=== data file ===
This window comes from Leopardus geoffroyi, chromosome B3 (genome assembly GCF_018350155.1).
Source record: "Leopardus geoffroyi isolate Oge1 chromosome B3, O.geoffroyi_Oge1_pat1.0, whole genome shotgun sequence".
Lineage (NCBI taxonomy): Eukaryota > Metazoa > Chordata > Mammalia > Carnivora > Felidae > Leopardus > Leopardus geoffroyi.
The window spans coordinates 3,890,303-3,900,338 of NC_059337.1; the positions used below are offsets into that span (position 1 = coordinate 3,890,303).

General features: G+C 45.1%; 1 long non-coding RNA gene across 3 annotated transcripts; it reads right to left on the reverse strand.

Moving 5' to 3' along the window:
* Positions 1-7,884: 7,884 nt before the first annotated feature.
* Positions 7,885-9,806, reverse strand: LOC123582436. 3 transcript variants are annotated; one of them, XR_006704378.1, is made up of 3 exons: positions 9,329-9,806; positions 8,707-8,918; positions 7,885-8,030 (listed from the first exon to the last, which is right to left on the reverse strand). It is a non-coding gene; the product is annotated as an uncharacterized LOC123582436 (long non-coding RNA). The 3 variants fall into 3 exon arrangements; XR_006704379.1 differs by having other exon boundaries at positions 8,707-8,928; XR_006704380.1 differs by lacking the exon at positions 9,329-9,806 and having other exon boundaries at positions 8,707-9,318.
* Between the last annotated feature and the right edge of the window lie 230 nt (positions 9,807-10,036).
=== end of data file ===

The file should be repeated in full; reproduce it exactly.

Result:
This window comes from Leopardus geoffroyi, chromosome B3 (genome assembly GCF_018350155.1).
Source record: "Leopardus geoffroyi isolate Oge1 chromosome B3, O.geoffroyi_Oge1_pat1.0, whole genome shotgun sequence".
Lineage (NCBI taxonomy): Eukaryota > Metazoa > Chordata > Mammalia > Carnivora > Felidae > Leopardus > Leopardus geoffroyi.
The window spans coordinates 3,890,303-3,900,338 of NC_059337.1; the positions used below are offsets into that span (position 1 = coordinate 3,890,303).

General features: G+C 45.1%; 1 long non-coding RNA gene across 3 annotated transcripts; it reads right to left on the reverse strand.

Moving 5' to 3' along the window:
* Positions 1-7,884: 7,884 nt before the first annotated feature.
* Positions 7,885-9,806, reverse strand: LOC123582436. 3 transcript variants are annotated; one of them, XR_006704378.1, is made up of 3 exons: positions 9,329-9,806; positions 8,707-8,918; positions 7,885-8,030 (listed from the first exon to the last, which is right to left on the reverse strand). It is a non-coding gene; the product is annotated as an uncharacterized LOC123582436 (long non-coding RNA). The 3 variants fall into 3 exon arrangements; XR_006704379.1 differs by having other exon boundaries at positions 8,707-8,928; XR_006704380.1 differs by lacking the exon at positions 9,329-9,806 and having other exon boundaries at positions 8,707-9,318.
* Between the last annotated feature and the right edge of the window lie 230 nt (positions 9,807-10,036).